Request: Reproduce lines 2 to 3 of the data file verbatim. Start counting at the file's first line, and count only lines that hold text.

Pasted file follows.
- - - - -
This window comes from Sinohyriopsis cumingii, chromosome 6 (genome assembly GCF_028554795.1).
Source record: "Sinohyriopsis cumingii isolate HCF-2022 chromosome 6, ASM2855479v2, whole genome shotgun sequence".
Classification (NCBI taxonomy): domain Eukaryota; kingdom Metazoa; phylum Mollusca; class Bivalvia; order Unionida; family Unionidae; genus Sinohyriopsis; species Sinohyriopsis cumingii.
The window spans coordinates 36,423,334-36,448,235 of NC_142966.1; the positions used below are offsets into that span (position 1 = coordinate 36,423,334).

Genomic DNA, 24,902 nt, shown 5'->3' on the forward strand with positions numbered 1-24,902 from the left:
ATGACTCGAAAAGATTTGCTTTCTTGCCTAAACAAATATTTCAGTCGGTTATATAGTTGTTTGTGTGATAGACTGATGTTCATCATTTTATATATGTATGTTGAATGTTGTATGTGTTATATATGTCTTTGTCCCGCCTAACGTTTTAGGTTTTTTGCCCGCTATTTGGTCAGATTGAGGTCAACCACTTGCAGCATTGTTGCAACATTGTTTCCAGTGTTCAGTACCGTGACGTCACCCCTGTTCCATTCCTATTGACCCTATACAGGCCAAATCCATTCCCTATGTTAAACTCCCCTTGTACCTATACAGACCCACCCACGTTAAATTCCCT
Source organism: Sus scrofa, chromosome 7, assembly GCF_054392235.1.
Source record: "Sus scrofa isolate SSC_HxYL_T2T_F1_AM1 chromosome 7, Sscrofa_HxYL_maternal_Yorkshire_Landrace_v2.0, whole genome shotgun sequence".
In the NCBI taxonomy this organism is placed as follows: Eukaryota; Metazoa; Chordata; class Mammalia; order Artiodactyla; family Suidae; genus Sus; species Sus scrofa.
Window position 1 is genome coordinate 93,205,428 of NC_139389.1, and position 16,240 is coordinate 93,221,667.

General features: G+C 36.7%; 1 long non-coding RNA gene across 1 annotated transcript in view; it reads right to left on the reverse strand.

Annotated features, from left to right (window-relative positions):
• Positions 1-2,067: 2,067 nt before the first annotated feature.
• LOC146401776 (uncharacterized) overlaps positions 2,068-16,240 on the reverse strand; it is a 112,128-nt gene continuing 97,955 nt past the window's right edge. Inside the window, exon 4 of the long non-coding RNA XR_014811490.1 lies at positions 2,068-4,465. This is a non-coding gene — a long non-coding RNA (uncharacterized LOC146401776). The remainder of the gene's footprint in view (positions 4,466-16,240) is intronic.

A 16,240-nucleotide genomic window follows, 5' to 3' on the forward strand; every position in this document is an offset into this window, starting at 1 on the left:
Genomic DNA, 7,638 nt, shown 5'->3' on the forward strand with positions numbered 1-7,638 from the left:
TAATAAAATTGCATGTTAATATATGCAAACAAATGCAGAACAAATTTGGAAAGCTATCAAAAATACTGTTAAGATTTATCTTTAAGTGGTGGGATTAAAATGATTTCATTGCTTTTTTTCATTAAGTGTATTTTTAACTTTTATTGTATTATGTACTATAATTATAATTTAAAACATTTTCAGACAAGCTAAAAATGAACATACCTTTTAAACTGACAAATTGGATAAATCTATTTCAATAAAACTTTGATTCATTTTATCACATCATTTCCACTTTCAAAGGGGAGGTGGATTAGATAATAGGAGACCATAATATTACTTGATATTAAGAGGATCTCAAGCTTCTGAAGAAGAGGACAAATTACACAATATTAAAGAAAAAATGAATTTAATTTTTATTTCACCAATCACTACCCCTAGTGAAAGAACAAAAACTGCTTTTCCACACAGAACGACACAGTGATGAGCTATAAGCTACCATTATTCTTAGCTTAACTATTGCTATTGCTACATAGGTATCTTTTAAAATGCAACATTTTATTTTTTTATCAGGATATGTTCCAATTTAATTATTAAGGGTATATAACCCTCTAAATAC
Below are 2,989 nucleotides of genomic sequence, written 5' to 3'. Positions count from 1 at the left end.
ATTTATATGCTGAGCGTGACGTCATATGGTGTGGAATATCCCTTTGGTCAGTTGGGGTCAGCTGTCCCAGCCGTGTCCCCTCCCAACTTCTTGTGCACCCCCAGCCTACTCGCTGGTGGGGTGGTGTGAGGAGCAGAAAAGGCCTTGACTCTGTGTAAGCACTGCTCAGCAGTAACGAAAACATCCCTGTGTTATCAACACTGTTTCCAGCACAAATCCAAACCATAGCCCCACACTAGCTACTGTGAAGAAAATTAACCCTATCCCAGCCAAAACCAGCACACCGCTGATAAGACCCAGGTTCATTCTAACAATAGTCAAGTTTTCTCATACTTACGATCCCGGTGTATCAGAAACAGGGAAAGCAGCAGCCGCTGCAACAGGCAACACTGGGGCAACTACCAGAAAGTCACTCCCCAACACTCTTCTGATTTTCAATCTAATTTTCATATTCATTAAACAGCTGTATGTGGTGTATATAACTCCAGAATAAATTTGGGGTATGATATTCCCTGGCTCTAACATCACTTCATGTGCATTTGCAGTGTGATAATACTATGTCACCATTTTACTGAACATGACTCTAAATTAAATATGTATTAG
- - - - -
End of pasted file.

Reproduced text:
Source record: "Sinohyriopsis cumingii isolate HCF-2022 chromosome 6, ASM2855479v2, whole genome shotgun sequence".
Classification (NCBI taxonomy): domain Eukaryota; kingdom Metazoa; phylum Mollusca; class Bivalvia; order Unionida; family Unionidae; genus Sinohyriopsis; species Sinohyriopsis cumingii.